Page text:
He was at once bowled over by her, and agreed to become the party's unpaid treasurer. He set about his task with gusto and considerable flair, lavishing hospitality on rich businessmen and talking up the party's "pro-business" stance with journalists. An instinctive bon vivant and gossip, McAlpine's innate charm and genuinely wide range of interests soon had money flowing into the party's coffers. He was Deputy Chairman of the party from 1979-1983 and in 1984, he became a life peer; at the party conference that autumn he was in the suite directly above Mrs Thatcher's when the IRA bombed Brighton's Grand Hotel.
In 1987, he underwent a major heart operation and moderated his lifestyle. In 1989, his own business interests hit the rocks, and he suffered considerable losses. The following year, he resigned as Tory treasurer, sold almost all his possessions and moved abroad, in part because of threats from the IRA. Weeks later, his former house was bombed.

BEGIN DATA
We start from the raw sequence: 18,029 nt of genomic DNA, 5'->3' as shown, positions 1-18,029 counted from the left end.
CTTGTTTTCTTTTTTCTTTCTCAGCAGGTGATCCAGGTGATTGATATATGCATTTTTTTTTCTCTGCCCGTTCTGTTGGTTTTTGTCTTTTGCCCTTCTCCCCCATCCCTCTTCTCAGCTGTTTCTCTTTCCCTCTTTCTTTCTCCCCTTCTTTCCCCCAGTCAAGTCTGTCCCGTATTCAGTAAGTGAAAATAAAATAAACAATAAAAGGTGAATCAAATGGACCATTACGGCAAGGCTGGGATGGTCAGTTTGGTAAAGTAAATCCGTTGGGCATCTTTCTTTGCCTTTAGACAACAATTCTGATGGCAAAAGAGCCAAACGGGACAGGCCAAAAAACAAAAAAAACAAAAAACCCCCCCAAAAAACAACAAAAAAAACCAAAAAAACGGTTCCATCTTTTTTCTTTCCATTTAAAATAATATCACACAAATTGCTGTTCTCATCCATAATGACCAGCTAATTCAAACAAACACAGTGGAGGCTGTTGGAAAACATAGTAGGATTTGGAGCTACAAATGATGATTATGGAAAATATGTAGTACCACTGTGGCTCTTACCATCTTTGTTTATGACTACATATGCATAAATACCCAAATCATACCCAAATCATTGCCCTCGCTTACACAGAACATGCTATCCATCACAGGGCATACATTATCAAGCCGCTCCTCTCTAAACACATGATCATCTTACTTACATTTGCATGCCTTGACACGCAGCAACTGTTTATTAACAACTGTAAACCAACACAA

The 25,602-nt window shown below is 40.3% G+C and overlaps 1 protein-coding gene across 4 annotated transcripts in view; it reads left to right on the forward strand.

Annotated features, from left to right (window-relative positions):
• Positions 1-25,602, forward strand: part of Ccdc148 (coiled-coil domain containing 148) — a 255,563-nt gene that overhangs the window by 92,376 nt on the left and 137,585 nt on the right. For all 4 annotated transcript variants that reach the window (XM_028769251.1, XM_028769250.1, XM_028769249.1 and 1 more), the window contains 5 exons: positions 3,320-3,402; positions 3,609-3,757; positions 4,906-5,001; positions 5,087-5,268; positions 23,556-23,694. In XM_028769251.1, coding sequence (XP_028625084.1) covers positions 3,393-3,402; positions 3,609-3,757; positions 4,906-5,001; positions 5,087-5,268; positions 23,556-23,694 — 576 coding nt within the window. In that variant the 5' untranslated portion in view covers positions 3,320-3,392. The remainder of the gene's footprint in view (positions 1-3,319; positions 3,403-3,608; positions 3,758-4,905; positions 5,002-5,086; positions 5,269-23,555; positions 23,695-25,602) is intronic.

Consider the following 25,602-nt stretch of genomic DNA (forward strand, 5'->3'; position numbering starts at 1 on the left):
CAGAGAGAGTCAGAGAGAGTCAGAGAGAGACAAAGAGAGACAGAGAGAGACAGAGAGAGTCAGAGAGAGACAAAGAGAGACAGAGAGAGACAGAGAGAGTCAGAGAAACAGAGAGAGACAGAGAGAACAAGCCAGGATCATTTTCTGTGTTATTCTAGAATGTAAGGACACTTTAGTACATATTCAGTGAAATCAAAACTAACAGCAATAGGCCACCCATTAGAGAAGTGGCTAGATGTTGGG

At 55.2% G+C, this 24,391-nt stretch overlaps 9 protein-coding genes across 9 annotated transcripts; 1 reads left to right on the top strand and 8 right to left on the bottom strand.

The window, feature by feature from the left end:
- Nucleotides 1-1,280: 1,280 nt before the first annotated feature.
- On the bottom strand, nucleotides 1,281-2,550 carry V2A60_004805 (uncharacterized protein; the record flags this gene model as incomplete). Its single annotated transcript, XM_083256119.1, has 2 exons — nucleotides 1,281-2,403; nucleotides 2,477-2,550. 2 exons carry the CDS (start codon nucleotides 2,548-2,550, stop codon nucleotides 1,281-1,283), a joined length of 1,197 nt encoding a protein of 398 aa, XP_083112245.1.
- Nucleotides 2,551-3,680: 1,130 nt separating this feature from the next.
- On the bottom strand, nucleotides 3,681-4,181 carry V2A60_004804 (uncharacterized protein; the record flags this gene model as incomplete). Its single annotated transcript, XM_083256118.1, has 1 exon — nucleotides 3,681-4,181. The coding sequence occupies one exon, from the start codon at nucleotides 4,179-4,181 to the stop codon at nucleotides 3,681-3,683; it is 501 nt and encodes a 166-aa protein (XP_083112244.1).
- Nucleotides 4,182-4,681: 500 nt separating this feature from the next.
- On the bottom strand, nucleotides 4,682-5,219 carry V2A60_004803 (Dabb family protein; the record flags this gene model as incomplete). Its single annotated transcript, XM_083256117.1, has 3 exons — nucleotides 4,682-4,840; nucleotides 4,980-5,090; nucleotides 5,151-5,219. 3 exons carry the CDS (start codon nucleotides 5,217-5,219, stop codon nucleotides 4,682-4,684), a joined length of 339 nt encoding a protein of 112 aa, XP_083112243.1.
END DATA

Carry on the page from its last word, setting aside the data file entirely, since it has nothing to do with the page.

For the next decade he concentrated on journalism and on writing books. He turned out pieces for newspapers and magazines such as The Spectator on modern art, his mania for collecting trivia, and his growing antipathy towards the EU, as well as his memoirs and books on politics and collecting.
After the Referendum Party folded, in 1999 McAlpine had another bypass operation, which necessitated a tracheotomy and put him in a coma for a month. Upon recovering, he became a Roman Catholic and - somewhat inconsistently - got divorced. In 2002, he embarked on his third marriage, to Athena Malpas, who was three decades younger than him, and lived with her in Puglia, where he cultivated his garden and took occasional paying guests.
He was first married, in 1964, to Sarah Baron, with whom he had two daughters. They divorced in 1979 and he the following year he married, secondly, Romilly Hobbs, who had been his political secretary, and with whom he had another daughter.